Also, in book 1, Baldwin accepted her as his sister and even called her sister when they said goodbye at the airport. (Don't get me started on the inconsistencies in the "we're mated/we're not mated issue in book 1 and 2.) Yet he's furious that they are married etc?
That's not the worst though.
Suddenly, we are told that there's this loud call that all vampires can hear as a result of Felipe's mark on Diana/his adoption of her. Yet, in book 2, Father Hubbard had NO idea she was claimed by a vampire until she told him, and he said he would just take her word for it because no one would lie in a house of God. Also, Louisa didn't believe Diana that Felipe had adopted her in a blood ritual. How is that possible, since this call should have been screaming at her loudly enough to annoy her? The blood rage and opiates can't explain that away.
Then there are the little things, like randomly Diana is back in her linen shift from 1590, even though they changed into their modern clothes back at her house in Madison. Also, suddenly Matthew is moody and angry and even more unstable than ever, even though at the end of book 2 he was all happy and well-balanced, having healed his wounds with his father, connected fully with Diana with the ritual of taking her blood and so on. The story briefly mentions that having seen Felipe so recently now makes him mourn his loss again. Also, in book 1, it was specifically mentioned that Baldwin has "never set foot in the tower" since Matthew built it, but now in book 3 there's a sword mark on one of the stairs from when he and Matthew fought, and Baldwin charges right in and grabs Diana?
In book 2, Matthew's unpredictability was partly explained away by the fact that he wasn't drinking from Diana. Once he started doing that, supposedly things were so much better and he "knew" her. Now, he's back to acting like a clueless idiot, needing others to tell him things that he obviously should know. In London, he heard and recognized the steps of two vampires who he hadn't seen in centuries, while they were still outside on the stairs, when Father Hubbard's messengers came to their house. Yet, he had no clue Baldwin was there until he grabbed Diana? Please.
It also makes no sense that Matthew is so mad at Marcus for mating and getting engaged to Phoebe. No sense at all. And somehow it's supposed to be Marcus' fault that Emily was killed? It's like there's all this contrived drama for the sake of drama.
Aside from all the issues, the first hour and 40 minutes are just boring. It was too boring and unessential for the start of a book when we should be getting hooked. Like, Mart and Fernando in the kitchen... Normally I love her detailed scenes that take you into their lives, but it was just so unimportant and blah. The story focuses on so many different people, instead of telling it mostly from Diana's perspective. Even when she's in the scene, it was often in 3rd person narrator style. Then, randomly, it went back to "I..." from Diana's perspective.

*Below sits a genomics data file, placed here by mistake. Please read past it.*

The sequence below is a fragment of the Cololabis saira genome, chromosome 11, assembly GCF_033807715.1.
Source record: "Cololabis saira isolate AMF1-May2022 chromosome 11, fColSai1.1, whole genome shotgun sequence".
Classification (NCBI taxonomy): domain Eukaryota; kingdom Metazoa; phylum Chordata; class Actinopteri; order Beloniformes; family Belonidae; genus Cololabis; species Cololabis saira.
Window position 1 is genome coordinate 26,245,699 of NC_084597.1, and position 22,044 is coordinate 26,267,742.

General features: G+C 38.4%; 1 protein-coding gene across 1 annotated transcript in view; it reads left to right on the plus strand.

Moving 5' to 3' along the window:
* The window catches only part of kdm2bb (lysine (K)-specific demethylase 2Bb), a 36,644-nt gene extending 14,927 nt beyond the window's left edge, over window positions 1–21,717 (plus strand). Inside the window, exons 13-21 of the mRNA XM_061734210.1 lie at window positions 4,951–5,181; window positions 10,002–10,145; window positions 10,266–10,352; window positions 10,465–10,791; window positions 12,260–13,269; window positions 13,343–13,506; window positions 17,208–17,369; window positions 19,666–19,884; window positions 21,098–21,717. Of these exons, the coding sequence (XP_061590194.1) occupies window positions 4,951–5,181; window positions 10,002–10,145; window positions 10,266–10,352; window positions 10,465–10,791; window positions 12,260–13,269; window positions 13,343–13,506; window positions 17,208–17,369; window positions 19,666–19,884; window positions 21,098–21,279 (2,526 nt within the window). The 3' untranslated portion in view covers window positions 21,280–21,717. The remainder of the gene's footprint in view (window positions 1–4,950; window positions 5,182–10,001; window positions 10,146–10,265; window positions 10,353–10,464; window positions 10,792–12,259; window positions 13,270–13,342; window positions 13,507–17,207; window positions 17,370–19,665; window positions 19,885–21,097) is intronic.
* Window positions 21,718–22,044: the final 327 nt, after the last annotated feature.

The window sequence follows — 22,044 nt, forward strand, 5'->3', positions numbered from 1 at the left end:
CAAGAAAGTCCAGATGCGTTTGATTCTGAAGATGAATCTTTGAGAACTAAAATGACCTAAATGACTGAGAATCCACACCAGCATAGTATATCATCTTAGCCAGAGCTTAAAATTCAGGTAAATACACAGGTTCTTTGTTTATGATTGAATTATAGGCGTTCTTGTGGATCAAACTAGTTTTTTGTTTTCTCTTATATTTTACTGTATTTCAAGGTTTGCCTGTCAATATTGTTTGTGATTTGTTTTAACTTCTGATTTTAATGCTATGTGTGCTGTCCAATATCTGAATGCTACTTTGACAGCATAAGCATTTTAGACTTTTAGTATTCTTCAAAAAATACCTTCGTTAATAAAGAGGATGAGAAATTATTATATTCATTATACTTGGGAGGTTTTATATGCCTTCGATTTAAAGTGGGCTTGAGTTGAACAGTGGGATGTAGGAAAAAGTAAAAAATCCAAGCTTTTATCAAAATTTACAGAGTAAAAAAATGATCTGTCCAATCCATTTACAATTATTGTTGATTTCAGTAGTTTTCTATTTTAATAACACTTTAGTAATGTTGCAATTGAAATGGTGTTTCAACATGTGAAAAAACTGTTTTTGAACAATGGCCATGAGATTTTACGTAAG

And what's up with Cora? Diana had her under control before they left London, and suddenly she's out of control? You could argue that coming back to this time changed things, but Cora was in this time from the beginning since she's been around all of Diana's life. Plus, Gallowglass (sp?) acts like this is typical behavior.
The story was just a little thin and it was hard to really care about the characters. I tried to get into it, but I gave up halfway through. I just didn't believe any of the characters' relationships or feelings for each other etc.
It wasn't a terrible book, the characters were interesting, there were some good plot twists, and an interesting fantasy premise. I just couldn't get into it because it was kind of far-fetched, and I didn't really like most of the characters. Although I was curious to see how it ended up, I just didn't care enough to finish the book.
Gabra Zackman did a great job with the voices and pacing.
Absolutely LOVED this installment in the Mercy Thompson series. Full of drama and humor, lots of good tension, people to hate, relationship development, a creative bad guy etc.
I'm a huge Johanna Parker fan, from the Sookie Stackhouse books, so I know the pace at which she reads. It was immediately obvious, even if I wasn't familiar with the narrator already, that the book was electronically sped up to much faster than anyone can actually speak. That totally destroyed any chance this book had. It sounded awkward and all the nuances were lost in the high speed narration, and it was almost too fast to keep up with.
Other than the awful electronically sped-up pace, the book was pretty weak. I know it's #1 in the series, but the author took a cheap and easy way to feed us all the background details: have another character tell the main character everything. It's also written in the present tense, which is just weird. Ex, "He pulls out a chair and sits down."
I stuck with it for 45 minutes, and I kept trying to decide how much of the problem was the narration speed vs. the book itself. I think that had the storyline been captivating, I could've lived with the narration. After 45 mins, I was not at all invested in the main character, and I felt like I'd just been listening to a long explanation about the alternate universe that the main character was dropped into. It was also just kind of too implausible for me.
I love urban fantasy series books with strong female lead characters and werewolves and vampires etc. For example, some series that I love: Jane Yellowrock, Mercy Thompson, Night Huntress (Cat & Bones, Sookie Stackhouse... So, this one sounded like it was right up my alley. Sadly, this was not worth the credit. I'm going to return it.
Why why why did they choose to speed her narration up?
I was so glad that this book was more of a traditional Eve Dallas story, unlike book 37. I hated book 37. This is a good story, nothing earth-shattering, but good. Fun to listen to, good characters etc. I'm glad I got it.